The Noob is a very insightful parody of MMORPGs and the people that play them.
Super Megatopia is a cheesecake laiden parody of every superhero in existence. Highlights include Ferret Man (a combination expy of Batman and The Punisher — Oh, Crap!), Buxom Gal (an expy of Power Girl, right down to the costume, except Buxom Gal's powers are tied to her ever increasing bust size), Avatar (she's a god/dess! She doesn't know which one she is at any given time, but she has alien technology to help her prove her point).
In addition, "Crushed: The Doomed Kitty Adventures" parodies sword-and-sorcery fantasy games in general, but on-line RPG gaming in particular (such as the Temple of Infinite Lives and Crushed having to trek back to her body to retrieve her gear).
Concerned: The Half-Life and Death of Gordon Frohman, is an affectionate parody of Half-Life 2, as the title suggests.
Homestuck continues the trend with the notorious Inventory Management Puzzles. Later in the story, it becomes difficult to tell the difference between video game parody and actual plot elements. Also, as the page quote indicates, it likes to parody the hell out of individual fictional works like Con Air.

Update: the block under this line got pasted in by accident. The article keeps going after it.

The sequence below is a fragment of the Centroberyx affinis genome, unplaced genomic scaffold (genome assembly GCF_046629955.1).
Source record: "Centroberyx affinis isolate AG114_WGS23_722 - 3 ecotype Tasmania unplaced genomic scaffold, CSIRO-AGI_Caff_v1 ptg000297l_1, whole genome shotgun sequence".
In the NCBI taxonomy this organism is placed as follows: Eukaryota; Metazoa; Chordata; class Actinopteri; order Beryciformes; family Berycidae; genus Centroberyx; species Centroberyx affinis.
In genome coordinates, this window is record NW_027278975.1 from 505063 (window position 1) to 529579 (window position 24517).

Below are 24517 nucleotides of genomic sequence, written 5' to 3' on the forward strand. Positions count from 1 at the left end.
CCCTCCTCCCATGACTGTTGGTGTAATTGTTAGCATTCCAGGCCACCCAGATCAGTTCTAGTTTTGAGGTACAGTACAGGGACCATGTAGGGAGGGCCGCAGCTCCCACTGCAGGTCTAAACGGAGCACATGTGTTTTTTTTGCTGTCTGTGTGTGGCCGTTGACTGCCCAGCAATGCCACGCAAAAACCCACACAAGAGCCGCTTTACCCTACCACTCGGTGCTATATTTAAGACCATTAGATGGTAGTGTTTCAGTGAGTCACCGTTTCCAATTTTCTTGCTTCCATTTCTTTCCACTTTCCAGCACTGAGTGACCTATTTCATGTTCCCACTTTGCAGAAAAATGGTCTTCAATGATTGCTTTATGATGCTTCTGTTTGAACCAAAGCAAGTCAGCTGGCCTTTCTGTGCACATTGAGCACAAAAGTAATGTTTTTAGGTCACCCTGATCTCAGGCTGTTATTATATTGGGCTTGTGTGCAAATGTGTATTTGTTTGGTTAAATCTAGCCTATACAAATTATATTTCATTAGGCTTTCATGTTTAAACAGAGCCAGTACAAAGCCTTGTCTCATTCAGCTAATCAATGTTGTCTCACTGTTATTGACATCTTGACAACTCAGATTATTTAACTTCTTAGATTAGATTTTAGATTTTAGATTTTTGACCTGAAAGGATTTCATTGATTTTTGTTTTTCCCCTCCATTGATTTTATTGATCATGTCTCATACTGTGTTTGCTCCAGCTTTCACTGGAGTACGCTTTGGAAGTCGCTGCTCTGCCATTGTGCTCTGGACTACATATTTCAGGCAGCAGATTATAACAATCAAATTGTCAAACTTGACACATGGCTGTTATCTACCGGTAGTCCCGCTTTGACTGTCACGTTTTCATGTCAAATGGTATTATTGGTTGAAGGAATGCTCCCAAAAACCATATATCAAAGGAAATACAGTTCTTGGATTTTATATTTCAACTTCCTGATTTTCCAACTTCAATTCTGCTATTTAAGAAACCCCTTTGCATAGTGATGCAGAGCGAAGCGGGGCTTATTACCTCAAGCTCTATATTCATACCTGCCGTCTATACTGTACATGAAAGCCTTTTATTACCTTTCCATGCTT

Radiant Dumb is an affectionate parody of Fire Emblem and its various game mechanics. Occasionally, it pokes fun at the story of Radiant Dawn and Path of Radiance.
Living with Insanity sometimes goes this route, such as the Talent Scouting arc where David attempts to kidnap Lar De Souza of Least I Could Do and Looking for Group. While making jokes about him and Ryan Sohmer, the arc is much more a loving tribute and Herbert has stated he has a lot of respect for the pair and their work. However, Paul does sort of ruin it by not even bothering to draw them to look anything like the real people.
Girl Genius parodies pulp 1940s serials, old-school science fiction, and every mad scientist trope in the book (the main characters all suffer from a trait which causes both madness and scientific genius ... and by "suffer", we mean they enjoy every minute of it.)
Looking For Group started as a parody of World of Warcraft, but eventually turned into a parody of the High Fantasy/MMORPG genre as a whole.
Voodoo Walrus reveled in this in introducing an entire team of overly muscled, gun toting mercenaries ala the comic anti-heroes of the late 80's and early 90's. The overuse of pouches and loud colors might suggest poking fun at Rob Liefeld's creations.
The cast of Times Like This occasionally do this, discussing what could've happened in Star Wars; or Gilligan's Island; or various commercials redone with historical figures. They even re-enacted the opening to a TV show.
WelcomeToHereafter does this an arc with the sunism church and Christian/Jewish dogma — Jesus even lampshades it. What makes even funnier is that all (real) religions get a comedy treatment.